Carbon monoxide is a silent and quick killer. It’s essential to know the potential causes of carbon monoxide build-up in your tent before the signs of poisoning appear. Prevention is the best remedy and having a battery operated CO detector can alert you to the conditions in your tent.
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Some of the causes of carbon monoxide build-up include:
- Poor ventilation: Like carbon dioxide build-up, carbon monoxide build-up is more likely to happen when your tent doesn’t have the proper ventilation. Open windows, mesh materials, open front and back doors, and the right number of people inside the tent are the best ways to avoid ventilation issues. If the temperatures are too chilly to you can use heated wearables to stay warm while still keeping a vent open.
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- Cooking inside the tent: If you’re using propane, charcoal, wood, or any other form of natural fuel, the burnoff of these is carbon monoxide. Cooking inside of your tent without sufficient ventilation will result in carbon monoxide build-up and oxygen depletion. To avoid carbon monoxide build-up caused by cooking, opt for cooking outdoors instead. If you must cook inside your tent, open every flap in the tent while you cook and leave the entryways open for a few moments after the cook stove is turned off to allow the gas to escape.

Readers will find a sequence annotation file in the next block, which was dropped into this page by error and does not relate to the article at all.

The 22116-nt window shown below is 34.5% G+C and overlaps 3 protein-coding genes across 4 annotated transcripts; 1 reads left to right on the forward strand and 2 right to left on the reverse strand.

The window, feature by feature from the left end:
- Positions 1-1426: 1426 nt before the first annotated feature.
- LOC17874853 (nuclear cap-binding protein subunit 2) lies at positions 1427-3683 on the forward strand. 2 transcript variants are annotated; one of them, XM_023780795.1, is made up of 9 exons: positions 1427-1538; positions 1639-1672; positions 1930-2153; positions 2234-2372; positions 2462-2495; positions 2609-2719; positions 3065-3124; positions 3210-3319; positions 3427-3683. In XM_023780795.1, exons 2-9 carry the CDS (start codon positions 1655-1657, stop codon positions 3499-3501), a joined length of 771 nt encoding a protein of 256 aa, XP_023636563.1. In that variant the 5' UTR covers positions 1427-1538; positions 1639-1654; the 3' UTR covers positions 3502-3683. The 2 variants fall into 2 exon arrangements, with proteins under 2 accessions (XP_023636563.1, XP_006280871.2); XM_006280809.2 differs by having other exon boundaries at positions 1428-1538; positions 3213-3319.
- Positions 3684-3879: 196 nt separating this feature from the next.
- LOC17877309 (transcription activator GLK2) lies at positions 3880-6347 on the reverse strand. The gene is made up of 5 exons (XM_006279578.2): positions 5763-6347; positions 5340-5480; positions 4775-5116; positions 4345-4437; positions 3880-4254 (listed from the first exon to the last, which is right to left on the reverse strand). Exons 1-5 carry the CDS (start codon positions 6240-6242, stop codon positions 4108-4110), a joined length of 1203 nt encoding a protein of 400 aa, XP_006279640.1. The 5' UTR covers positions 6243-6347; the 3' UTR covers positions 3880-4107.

- Using a wood or gas heater: Even during the summers (in some areas), the nights can get cold when camping. Though a heater is likely essential for many campers, wood or gas heaters in an insufficiently-ventilated tent will result in carbon monoxide build-up over time, especially if it’s left on all night. Whenever you need extra heat use a Buddy Heater designed for use in a tent.
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- Using a gas lantern: Light is also vital in the wilderness; however, without the right airflow, a gas lantern can cause more harm than good. Opt for an electric or battery-operated option to stay on the safe side and have light all night long. One option is this affordable, long-lasting, battery-operated LED Camping Lantern with Fan.
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Carbon monoxide build-up is the result of burning fuels in an enclosed area, over an extended period, without proper airflow or escapes for the gas. It is recommended that you substitute your gas or wood units with electric ones, if possible. If not possible, keep your tent open and airy to allow oxygen to enter the tent. Do not allow a gas heater or lantern to remain on during the night when no one is awake unless windows are fully open.
The reality of possibly suffocating in a tent can be a scary one for some campers. However, with the proper ventilation, and a bit of common sense and camping safety measures, you can have a long, safe trip with little worry of carbon monoxide or carbon dioxide poisoning.